“We see the opportunity to utilize that capacity pretty quickly,” Cline said.

Jim Cline of Trex

Jim Cline

The company expects a significant increase in feedstock it purchases. Trex recently developed new lumber products that have smaller profiles, and thus can be produced faster than the older, beefier lumber offerings.

Each individual unit produced using this new design uses less total material, but Trex expects to make more units overall. And while each will sell for lower cost than older offerings, Trex expects to sell more of them.

Trex is creating the smaller-profile products to better compete with wood. Cline noted consumer satisfaction with wood is primarily driven by the fact that it’s cheaper than composites. The newly released products aim to close the gap somewhat while still offering the benefits of a composite product, he said.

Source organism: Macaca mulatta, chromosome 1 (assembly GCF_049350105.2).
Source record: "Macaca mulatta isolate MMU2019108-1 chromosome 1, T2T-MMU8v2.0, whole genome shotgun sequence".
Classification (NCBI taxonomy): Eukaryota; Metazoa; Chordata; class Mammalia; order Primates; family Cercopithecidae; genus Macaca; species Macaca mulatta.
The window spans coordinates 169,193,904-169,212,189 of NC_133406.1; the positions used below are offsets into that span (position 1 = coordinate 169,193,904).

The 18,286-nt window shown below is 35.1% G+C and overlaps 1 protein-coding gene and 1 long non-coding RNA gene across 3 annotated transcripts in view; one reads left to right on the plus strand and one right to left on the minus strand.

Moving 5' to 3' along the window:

Cline said Trex will probably need to hire more people to its procurement team to increase the amount of feedstock the company buys.

Feedstock evaluations

As Trex works to boost the amount it purchases, it has rebranded it retail collections program “NexTrex,” aiming to increase awareness and expand its reach. NexTrex purchases material collected at about 32,000 stores nationwide. It recently reached a milestone of 1 billion pounds collected over the life of the program.

In addition, on July 11, the company announced it will offer free recyclability testing to packaging engineers, manufacturers and brand owners through the program. The goal is to ensure what they put on the market can eventually be recycled by Trex.